Molecular regulation of the development of giant synaptic terminals
In the auditory system of birds and mammals large axosomatic synapses can be found: the giant synaptic terminals of Held. These terminals contain many (hundreds of) active zones and one can say they act as many synapses activated exactly simultaneously. The synaptic currents induced by these terminals are often big enough to individually cause an action potential in the postsynaptic neuron. The auditory nerve fibres, which are the axons of neurons in the cochlear ganglion (or spiral ganglion, in mammals) enter, in birds as well as in mammals, the auditory brainstem and bifurcate into two branches: one branch projects towards time-coding parts of the brainstem (birds: nucleus magnocellularis = NM; mammals: anteroventral cochlear nucleus = AVCN), the other branch connects to nuclei where sound intensity and spectral cues are predominantly coded (birds: nucleus angularis = NA; mammals: posteroventral cochlear nucleus and dorsal cochlear nucleus). The very same axon can thus form giant synapses in one target area while it terminates with regular synaptic endings (boutons) in a different part of the brain. It appears obvious, that properties of the target neurons induce the generation of giant synapses. Interestingly, axons from different origins (e.g. from the superior olivary complex in birds, or experimentally induced aberrant connections) do not form giant terminals on NM principal neurons. Therefore the interplay of signalling molecules on the surface of NM / AVCN neurons and the molecular properties of the auditory nerve axons must be crucial. Cell surface proteins with antero- and retrograde signalling properties that are candidates for this role are manifold.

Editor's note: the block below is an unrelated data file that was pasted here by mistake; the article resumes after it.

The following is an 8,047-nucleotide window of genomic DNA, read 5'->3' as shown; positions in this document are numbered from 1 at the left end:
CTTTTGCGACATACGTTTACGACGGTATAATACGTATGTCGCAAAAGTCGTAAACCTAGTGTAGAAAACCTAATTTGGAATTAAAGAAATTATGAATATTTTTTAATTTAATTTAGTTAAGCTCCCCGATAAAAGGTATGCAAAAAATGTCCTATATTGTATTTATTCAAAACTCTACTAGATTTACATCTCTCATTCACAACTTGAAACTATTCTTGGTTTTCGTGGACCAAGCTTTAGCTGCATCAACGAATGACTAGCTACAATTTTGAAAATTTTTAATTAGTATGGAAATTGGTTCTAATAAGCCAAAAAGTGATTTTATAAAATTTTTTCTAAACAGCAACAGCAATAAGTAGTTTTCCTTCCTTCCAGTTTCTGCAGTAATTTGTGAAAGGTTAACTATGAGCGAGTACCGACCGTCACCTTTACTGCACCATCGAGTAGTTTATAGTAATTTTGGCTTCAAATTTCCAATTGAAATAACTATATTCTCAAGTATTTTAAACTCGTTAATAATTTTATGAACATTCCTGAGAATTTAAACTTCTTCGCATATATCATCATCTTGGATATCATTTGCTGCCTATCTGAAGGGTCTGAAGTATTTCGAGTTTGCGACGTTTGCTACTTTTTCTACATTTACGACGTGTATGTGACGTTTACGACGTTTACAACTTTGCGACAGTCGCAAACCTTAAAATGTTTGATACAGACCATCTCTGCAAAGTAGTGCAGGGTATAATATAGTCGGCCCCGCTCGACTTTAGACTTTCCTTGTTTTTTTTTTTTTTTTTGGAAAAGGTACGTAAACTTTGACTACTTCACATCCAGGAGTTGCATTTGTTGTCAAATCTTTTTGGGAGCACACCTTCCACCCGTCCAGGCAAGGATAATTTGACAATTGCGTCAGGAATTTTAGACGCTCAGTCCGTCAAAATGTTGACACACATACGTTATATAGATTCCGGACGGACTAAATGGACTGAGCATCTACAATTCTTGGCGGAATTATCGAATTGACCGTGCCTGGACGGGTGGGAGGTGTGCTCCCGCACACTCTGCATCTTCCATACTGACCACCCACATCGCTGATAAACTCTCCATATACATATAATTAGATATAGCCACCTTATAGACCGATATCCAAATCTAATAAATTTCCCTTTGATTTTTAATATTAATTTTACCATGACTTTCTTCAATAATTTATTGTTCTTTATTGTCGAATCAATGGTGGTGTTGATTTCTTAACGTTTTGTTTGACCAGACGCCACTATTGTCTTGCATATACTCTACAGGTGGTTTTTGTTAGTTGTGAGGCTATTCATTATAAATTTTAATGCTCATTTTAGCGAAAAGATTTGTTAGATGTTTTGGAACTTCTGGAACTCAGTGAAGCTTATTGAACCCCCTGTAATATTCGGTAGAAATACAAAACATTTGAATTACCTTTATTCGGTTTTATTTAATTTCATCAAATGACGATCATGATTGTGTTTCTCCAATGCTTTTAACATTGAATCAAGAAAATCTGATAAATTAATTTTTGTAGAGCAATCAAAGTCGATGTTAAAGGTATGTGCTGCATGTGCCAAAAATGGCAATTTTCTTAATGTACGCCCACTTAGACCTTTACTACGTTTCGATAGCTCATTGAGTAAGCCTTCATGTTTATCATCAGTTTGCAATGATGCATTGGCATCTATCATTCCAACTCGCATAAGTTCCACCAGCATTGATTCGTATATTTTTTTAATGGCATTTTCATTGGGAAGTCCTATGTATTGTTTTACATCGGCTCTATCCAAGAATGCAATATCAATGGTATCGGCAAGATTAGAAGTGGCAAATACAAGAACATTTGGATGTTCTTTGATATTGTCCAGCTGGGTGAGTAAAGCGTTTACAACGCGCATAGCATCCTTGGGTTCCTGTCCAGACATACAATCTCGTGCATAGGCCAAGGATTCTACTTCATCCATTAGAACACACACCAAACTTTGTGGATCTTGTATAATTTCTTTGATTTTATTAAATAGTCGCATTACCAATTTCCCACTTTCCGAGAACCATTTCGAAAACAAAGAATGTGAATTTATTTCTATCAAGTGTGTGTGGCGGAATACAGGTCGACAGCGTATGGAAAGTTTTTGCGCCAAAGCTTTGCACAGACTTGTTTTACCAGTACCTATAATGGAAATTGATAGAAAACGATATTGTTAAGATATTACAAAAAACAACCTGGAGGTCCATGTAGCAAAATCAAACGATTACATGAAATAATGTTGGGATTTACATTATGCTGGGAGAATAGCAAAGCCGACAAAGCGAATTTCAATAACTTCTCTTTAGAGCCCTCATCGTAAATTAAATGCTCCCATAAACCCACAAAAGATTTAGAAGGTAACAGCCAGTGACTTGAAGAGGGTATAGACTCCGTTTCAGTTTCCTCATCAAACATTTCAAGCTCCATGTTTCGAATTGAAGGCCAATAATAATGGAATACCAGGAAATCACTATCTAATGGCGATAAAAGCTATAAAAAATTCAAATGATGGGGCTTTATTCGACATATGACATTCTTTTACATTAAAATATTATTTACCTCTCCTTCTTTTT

In this project we try to ask fundamental cellbiological questions: which cell surface proteins known to play roles in genesis and differentiation of pre- and postsynapse are differentially expressed between NM and NA in development? Here we recently looked at the development of the postsynaptic organizer PSD-95 . We found that in birds the PSD-95 protein appears early and increase in PSD-95 levels, i.e. the size increase of the postsynaptic structures, seem to precede the presynaptic growth of the giant terminal. When also we analyze the synaptic physiology of the developing giant terminal to match the structural results with functional data.
In the future we want to further elucidate the role of postsynaptic organizers and transsynaptic signaling proteins in the size determination of synaptic connections using electrophysiological & pharmacological methods and molecular biology. We try to increase our understanding of molecular players involved in the synaptogenesis of giant terminals by exploiting the accessibility of the chicken embryo in ovo, which will allow targeted, temporally and spatially confined genetic manipulations like silencing the expression of identified signaling proteins.
- Histological sectioning and (immuno-)staining techniques with embryonal chicken skulls and brains
- Confocal laser-scanning microscopy and 3d-image analysis
- In-vitro electrophysiology of the developing giant terminals in acute brain slices
- In-ovo injection of tracer-dyes, in-ovo transfection: knock-down / silencing of signalling proteins
- Primary cell-culture of peripheral neurons from the cochlear ganglion and from central auditory brainstem neurons, coculture systems, pharmacological manipulations in vitro
- Luisa Fensky, Stefanie Kurth, Thomas Künzel – immunocytochemistry of synaptic proteins in developing giant terminals
- David Goyer, Anna Hilverling, Thomas Künzel – synaptic physiology of the developing giant terminals
- David Goyer, Stefanie Kurth – Development and characterization of a primary culture system of chicken cochlear ganglion neurons
David Goyer, Luise Fensky and Anna Hilverling are former members of the lab.
1. Goyer D, Fensky L, Hilverling AM, Kurth S and Kuenzel T (2015) Expression of the postsynaptic scaffold PSD-95 and development of synaptic physiology during giant terminal formation in the auditory brainstem of the chicken. European Journal of Neuroscience 41:1416-29. [doi: 10.1111/ejn.12902]